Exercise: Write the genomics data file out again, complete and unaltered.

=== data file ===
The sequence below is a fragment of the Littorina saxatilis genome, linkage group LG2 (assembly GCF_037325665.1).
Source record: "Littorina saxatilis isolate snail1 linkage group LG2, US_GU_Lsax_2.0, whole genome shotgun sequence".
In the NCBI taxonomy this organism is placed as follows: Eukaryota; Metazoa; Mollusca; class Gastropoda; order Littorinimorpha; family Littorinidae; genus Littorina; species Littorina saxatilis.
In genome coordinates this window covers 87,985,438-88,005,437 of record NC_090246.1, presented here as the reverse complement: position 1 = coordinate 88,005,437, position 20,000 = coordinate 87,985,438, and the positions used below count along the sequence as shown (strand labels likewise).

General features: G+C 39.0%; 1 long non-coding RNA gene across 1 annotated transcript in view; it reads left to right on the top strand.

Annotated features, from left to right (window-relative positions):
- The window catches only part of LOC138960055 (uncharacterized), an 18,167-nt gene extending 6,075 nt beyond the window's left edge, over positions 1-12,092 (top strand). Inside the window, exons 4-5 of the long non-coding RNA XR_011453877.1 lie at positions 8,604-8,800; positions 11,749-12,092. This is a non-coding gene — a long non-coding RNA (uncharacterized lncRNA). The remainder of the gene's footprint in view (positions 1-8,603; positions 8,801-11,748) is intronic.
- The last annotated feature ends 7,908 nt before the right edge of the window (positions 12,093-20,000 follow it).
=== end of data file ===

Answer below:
The sequence below is a fragment of the Littorina saxatilis genome, linkage group LG2 (assembly GCF_037325665.1).
Source record: "Littorina saxatilis isolate snail1 linkage group LG2, US_GU_Lsax_2.0, whole genome shotgun sequence".
In the NCBI taxonomy this organism is placed as follows: Eukaryota; Metazoa; Mollusca; class Gastropoda; order Littorinimorpha; family Littorinidae; genus Littorina; species Littorina saxatilis.
In genome coordinates this window covers 87,985,438-88,005,437 of record NC_090246.1, presented here as the reverse complement: position 1 = coordinate 88,005,437, position 20,000 = coordinate 87,985,438, and the positions used below count along the sequence as shown (strand labels likewise).

General features: G+C 39.0%; 1 long non-coding RNA gene across 1 annotated transcript in view; it reads left to right on the top strand.

Annotated features, from left to right (window-relative positions):
- The window catches only part of LOC138960055 (uncharacterized), an 18,167-nt gene extending 6,075 nt beyond the window's left edge, over positions 1-12,092 (top strand). Inside the window, exons 4-5 of the long non-coding RNA XR_011453877.1 lie at positions 8,604-8,800; positions 11,749-12,092. This is a non-coding gene — a long non-coding RNA (uncharacterized lncRNA). The remainder of the gene's footprint in view (positions 1-8,603; positions 8,801-11,748) is intronic.
- The last annotated feature ends 7,908 nt before the right edge of the window (positions 12,093-20,000 follow it).